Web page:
Parisian artist Claire Fontaine caused fire alarm bells to ring this week when one of her neo-conceptual artworks was set ablaze in a Mission District gallery in San Francisco. Firefighters rushed to the scene of the Queens Nall Annex after receiving a 911 call only to find a torched map of the United States suspended in the middle of the room. Fontaine told authorities that the fire was intentional and was meant to be filmed as part of her exhibit, which she constructed from 25,000 matches.
No one was injured in the fire, though the gallery's walls and ceiling suffered damage. The artist maintains that the exhibit was safe, citing the fire extinguishers she had at the ready in case the demonstration got out of hand. However, fire officials disagreed, stating that she lit her exhibit out of "ignorance."
“Americans rules of safety are obviously different than other countries,” Fontaine explained to KTVU. “The firemen who do dangerous and noble work come here and see people playing with fire and don’t like it.”
MORE ARTS NEWS:
Pricey Painting Unearthed During Hotel Renovation: A famous painting by French artist Charles Le Brun was recently discovered during a renovation at Paris' iconic Ritz hotel. The work, which hung in one of the suits frequented by Coco Chanel, has been identified by experts as an early 17th century piece and is now in the hands of Christie's auction house with a price tag as high as $665,000. (Art Daily)
Another painting by Charles Le Brun, titled "Alexander and Porus", painted 1673.
Egypt's Artists Fight Censorship In Arts And Culture: In an exhibit titled “Long Live Free Art," artists, curators, critics and academics banned together to address freedom of expression under Egyptian president Mohamed Morsi's regime. “The new constitution puts religion above the law and civil society,” says Fatenn Mostafa, the founder of the Cairo-based foundation Art Talks Egypt and the curator of the exhibition. “The fear is that the Muslim Brotherhood will specify what is allowed and what is not allowed in art. The moment you put regulations on art, you kill it.” (The Art Newspaper)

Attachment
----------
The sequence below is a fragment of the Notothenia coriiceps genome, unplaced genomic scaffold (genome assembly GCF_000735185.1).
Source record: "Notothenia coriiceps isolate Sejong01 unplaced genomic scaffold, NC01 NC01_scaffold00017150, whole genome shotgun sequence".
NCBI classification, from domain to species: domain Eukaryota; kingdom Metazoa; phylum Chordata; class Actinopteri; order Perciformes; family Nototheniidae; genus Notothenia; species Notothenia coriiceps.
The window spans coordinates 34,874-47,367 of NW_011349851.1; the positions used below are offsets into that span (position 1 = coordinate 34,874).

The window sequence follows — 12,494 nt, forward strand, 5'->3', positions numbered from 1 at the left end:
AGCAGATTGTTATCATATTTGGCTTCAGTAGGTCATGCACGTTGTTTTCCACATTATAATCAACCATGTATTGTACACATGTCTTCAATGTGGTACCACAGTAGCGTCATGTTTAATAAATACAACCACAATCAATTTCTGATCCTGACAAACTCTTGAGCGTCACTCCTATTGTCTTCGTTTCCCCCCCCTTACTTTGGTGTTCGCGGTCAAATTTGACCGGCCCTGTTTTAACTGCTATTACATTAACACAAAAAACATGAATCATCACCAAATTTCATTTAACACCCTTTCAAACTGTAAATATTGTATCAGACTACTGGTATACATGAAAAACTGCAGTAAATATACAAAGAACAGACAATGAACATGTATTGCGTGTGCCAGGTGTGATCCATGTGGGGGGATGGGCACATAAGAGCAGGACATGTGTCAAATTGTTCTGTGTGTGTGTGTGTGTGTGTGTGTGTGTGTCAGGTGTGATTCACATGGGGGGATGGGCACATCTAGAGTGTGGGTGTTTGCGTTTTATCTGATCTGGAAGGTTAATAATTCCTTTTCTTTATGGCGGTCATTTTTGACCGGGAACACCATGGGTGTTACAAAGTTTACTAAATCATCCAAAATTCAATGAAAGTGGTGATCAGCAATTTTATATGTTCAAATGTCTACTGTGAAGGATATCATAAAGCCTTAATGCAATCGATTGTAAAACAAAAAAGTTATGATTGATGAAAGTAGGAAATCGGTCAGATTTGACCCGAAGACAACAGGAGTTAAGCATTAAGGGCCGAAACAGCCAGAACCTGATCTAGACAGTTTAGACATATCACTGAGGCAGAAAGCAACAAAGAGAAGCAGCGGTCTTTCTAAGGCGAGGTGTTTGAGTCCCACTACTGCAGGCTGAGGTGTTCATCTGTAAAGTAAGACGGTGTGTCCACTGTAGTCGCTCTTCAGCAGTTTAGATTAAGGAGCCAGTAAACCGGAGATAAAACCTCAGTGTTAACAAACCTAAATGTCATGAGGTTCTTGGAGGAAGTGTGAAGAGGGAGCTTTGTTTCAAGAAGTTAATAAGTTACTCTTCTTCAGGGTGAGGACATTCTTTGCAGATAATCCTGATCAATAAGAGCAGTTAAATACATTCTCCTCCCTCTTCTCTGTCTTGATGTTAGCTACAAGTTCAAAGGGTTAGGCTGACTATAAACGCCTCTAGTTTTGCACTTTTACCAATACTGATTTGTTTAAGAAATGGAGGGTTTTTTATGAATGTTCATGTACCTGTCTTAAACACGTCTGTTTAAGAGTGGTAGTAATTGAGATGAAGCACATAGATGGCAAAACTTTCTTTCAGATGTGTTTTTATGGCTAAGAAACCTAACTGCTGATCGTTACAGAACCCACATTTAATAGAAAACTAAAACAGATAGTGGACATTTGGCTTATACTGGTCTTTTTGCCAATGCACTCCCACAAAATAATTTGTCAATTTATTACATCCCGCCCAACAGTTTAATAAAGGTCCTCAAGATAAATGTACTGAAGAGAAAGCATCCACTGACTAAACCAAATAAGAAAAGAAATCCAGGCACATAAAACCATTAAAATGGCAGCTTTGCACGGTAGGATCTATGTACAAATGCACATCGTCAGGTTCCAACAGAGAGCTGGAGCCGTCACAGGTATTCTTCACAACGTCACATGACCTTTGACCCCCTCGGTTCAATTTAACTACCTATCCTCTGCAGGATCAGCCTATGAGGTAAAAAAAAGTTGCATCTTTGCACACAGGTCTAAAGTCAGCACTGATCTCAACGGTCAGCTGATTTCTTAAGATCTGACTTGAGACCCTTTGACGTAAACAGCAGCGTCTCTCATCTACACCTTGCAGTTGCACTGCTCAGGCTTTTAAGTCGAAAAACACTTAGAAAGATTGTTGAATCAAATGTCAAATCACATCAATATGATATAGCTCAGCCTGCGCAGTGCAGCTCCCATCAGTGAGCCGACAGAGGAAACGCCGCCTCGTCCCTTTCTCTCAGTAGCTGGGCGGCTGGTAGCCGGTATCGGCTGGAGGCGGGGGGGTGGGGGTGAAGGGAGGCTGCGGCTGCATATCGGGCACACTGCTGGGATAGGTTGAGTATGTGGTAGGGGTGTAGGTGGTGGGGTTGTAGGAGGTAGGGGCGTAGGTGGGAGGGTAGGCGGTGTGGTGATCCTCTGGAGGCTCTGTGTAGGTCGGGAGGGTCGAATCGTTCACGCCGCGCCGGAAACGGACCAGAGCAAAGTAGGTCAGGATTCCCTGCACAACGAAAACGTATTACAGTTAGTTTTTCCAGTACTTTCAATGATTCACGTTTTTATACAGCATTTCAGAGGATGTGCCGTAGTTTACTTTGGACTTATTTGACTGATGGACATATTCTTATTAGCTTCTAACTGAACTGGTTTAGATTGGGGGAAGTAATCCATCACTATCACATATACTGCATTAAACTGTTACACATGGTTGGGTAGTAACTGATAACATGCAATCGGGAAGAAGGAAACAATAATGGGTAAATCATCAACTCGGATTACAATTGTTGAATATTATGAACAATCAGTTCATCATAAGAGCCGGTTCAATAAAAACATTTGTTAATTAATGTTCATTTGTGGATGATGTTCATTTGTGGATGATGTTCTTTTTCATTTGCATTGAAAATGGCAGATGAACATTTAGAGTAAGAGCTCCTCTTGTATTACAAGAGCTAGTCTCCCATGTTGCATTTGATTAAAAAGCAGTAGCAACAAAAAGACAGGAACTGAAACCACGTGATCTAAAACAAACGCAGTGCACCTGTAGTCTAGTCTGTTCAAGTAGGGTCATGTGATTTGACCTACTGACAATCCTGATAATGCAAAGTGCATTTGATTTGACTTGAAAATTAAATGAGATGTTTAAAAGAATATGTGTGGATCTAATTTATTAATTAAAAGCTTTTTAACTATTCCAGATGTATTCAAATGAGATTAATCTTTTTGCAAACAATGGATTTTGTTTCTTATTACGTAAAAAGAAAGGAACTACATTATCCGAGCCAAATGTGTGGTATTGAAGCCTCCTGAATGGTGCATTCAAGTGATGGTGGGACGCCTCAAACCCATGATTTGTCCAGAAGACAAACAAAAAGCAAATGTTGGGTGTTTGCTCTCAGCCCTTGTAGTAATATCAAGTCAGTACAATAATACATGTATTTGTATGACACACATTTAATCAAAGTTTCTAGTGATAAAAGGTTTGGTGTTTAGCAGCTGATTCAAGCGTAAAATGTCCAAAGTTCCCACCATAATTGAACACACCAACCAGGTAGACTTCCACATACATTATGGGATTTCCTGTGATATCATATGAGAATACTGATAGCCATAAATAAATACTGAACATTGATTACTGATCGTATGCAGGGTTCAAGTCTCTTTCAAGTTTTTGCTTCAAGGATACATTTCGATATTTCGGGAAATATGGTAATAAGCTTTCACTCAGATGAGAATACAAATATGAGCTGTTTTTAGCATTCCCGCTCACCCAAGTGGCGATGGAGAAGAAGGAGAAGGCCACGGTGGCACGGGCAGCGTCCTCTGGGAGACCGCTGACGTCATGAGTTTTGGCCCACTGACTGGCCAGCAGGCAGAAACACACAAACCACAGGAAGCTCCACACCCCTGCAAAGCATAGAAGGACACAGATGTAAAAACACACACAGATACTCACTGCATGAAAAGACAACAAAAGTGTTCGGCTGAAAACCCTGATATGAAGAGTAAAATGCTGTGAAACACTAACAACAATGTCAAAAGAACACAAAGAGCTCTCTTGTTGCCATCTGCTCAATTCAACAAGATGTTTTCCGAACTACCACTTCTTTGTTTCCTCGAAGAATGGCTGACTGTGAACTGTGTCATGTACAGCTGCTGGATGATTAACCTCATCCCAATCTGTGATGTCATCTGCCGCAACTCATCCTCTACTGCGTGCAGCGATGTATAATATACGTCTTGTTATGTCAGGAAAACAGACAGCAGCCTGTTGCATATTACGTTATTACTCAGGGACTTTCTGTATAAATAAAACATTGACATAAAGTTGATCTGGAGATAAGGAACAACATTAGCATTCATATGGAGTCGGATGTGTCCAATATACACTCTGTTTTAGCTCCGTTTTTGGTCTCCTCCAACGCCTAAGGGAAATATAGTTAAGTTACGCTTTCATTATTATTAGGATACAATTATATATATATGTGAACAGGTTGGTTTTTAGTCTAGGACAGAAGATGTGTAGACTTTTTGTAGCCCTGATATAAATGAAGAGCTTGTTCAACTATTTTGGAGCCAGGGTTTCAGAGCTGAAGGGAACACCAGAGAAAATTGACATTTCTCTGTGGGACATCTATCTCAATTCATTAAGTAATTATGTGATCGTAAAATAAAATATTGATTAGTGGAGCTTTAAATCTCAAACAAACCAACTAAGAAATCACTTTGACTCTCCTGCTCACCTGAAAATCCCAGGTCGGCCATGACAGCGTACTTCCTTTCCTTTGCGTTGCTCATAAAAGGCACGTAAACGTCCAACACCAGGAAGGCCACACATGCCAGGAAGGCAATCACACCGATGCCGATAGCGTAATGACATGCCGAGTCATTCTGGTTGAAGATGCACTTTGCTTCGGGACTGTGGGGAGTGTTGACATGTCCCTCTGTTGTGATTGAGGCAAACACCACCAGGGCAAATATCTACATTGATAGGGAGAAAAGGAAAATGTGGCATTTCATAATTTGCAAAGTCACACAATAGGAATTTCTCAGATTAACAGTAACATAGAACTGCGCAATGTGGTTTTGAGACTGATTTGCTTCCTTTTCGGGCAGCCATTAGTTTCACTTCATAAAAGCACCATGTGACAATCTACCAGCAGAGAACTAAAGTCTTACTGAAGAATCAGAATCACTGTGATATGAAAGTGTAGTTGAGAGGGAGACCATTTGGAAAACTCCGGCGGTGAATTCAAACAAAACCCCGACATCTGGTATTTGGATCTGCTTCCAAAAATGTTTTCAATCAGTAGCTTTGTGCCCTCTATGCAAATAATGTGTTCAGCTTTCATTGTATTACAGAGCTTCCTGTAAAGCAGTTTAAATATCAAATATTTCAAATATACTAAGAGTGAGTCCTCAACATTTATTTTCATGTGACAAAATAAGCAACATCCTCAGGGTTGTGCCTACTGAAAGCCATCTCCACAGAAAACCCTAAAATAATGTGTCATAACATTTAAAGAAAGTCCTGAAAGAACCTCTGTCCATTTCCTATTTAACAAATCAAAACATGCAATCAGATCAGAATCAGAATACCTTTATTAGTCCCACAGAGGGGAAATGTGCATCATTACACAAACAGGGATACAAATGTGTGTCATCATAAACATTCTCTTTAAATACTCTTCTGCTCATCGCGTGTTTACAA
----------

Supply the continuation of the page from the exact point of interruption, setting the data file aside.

Was The World's First Computer Art Found?: An anonymous IBM employee may be the first official digital artist after having recreated an image of an Esquire model on the screen of a $238 million military computer in the 1950s. You learn something new everyday, don't you? (The Atlantic)
Hillary Clinton Discusses The Diplomacy Of Art: In a recent Vanity Fair article, Secretary of State Hillary Clinton wrote about her support of the Art in Embassies program. Speaking on art's ability to influence diplomatic affairs, she wrote: "It reaches beyond governments, past the conference rooms and presidential palaces, to help us connect with more people in more places. It is a universal language in our search for common ground, an expression of our shared humanity." (Vanity Fair)
Hidden Graffiti At The World Trade Center: Workers and visitors to the new One World Trade Center building have been leaving their mark on the construction site, adorning the beams, walls and stairwells of the skyscraper with personal notes. Even President Obama wrote his own message: "We remember, we rebuild, we come back stronger." (USA Today)
The Shorty Awards Are Back: The annual Shorty Awards has opened its ballot boxes, inviting art fans to choose their favorite social media icons, including "Best Museum in Social Media." The Dartmouth Museum has an impressive 25 votes, followed by the Royal Ontario Museum and the National Ornamental Metal Museum. Also up for nomination: The Museum of Icelandic Sorcery and Witchcraft. (ARTINFO)
Laurie Simmons On Daughter Lena Dunham's Nude Scenes: Photographer Simmons talks to Vanity Fair on her recent "Girls" stint and her daughter's numerous nude scenes. We thought Lena's logic was pretty sound: "My dad paints penises for a job, so I’ve had to look at his art my whole life. So he can look at this."
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